A eulogy in a technical blog
I’ve been absent from the blog for a while. This has several reasons, ranging from work, to lots of things to do outside work and what I’d like to take a moment to talk about today – the death of one of my cats.
I got Salsa, as she was called, back in May of 2001 when she was about 8-9 weeks old. She and her sister Tesla (along with a couple of other kittens) were born on March 15th, 2001. Straight from the get-go it was obvious that they were very different from each other – most likely due to different fathers. Tesla is rather calm and thoughtful, and Salsa was everything you’d expect from a calico cat – all paws, more speed than control and an utter lack of consequence analysis. After less than a year me and my then-girlfriend separated and I received sole custody of two small balls of fur.
This was the way of things until I met my wife 10 years ago.
Fast forward to May 2013 where we had a very bad week. Tesla broke a tooth and required surgery, Amys, my wife’s cat of 14 years passed away, and Salsa was diagnosed with hyperthyroidism – a chronic, wide-ranging illness that would require medication morning and evening for the rest of her life. A year later Tesla was also diagnosed with this illness, something not unexpeced as they were siblings.
The medication worked out fine despite some tricky periods where we had to adjust the dosage. She had a great life, lots of love, lots of toys. And food. She loved food. So much we had a blimp for a while (this was somewhat due to the medication, but mostly due to her love for all things edible). We weathered that as well, and have had the pleasure to share our lives with a generally healthy and always happy pair of cats. Until yesterday.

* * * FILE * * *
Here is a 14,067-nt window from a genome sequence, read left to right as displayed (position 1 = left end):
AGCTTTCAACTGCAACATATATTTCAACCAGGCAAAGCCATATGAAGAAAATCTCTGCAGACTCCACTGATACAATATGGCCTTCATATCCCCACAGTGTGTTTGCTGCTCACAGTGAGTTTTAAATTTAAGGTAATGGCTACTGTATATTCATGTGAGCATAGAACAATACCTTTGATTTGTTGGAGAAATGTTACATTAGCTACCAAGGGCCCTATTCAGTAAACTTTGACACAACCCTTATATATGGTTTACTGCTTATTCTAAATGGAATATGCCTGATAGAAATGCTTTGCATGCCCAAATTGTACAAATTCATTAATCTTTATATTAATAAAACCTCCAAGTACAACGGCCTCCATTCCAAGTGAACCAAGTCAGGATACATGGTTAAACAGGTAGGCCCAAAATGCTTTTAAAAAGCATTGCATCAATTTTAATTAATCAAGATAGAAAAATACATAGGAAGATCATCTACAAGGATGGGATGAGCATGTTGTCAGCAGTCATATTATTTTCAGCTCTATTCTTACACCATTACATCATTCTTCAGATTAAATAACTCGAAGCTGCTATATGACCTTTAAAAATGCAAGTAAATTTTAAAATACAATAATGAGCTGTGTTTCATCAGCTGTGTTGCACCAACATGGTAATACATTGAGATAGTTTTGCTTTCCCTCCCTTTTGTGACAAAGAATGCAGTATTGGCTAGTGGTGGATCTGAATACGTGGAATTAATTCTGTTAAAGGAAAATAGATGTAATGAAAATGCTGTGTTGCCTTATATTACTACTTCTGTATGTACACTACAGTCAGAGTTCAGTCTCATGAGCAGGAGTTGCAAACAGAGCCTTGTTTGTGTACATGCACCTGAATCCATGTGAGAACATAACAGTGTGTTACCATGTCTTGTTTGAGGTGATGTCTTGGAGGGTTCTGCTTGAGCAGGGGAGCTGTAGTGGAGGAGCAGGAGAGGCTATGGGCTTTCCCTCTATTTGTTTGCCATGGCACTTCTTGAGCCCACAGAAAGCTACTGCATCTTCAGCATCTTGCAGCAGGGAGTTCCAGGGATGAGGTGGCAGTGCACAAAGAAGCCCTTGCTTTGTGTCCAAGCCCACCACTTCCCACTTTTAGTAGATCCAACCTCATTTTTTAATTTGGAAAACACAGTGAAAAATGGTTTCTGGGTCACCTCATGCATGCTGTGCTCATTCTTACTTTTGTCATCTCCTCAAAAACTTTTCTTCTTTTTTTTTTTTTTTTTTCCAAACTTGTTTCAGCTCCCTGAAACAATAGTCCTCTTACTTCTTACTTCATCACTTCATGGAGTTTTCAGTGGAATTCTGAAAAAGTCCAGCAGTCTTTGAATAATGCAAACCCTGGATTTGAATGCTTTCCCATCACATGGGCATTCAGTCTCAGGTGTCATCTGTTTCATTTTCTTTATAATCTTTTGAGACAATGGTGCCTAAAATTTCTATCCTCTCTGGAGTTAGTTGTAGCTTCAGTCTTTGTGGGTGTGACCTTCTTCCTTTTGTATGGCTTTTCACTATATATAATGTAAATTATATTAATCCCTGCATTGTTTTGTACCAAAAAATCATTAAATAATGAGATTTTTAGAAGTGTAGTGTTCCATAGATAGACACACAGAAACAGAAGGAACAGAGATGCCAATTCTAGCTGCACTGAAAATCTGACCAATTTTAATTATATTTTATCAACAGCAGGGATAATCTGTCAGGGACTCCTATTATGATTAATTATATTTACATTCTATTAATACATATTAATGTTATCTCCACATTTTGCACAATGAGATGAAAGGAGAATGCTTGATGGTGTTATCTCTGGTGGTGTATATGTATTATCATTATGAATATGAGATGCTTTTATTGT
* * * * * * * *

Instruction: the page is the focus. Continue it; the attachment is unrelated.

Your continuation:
I had paramedical training back in the late stone age, and looking at her beside me in the morning I realized that Salsa showed signs of somewhat labored breathing. After a short phone discussion with the vet we drove the 10 minutes to the local clinic for an emergency chest X-ray. The news were not good. She had a rather large amount of fluid in her lungs and around her heart, pointing to congestive heart failure. This is not that uncommon in older cats and especially not in an older cat with hyperthyroidism (and the resulting hypertension, despite medication). She received some diuretics and we were told to come back a few hours later for a follow-up X-ray to see if the fluid would be cleared.
After observing her for a few hours and noting no change in her breathing or level of activity, I decieded to call my wife and ask her to meet us at the clinic. From Salsa’s clinical presentation and the knowledge that none of the reasons behind the heart failure would be in any way curable (and most likely not treatable to any larger degree) we decided then and there to put her to sleep and end her suffering.
So there we have it – one of my best friends of 15 years is no more.
I am very, very thankful for the 15 years we had together – and all the ups and downs associated with any life. The picture below was taken a few minutes before we went to the vet for the final time. She leaves a cat-shaped hole in our hearts and she will be sorely missed.
Sleep well, my beloved calico cat. Say hi to Amys for us.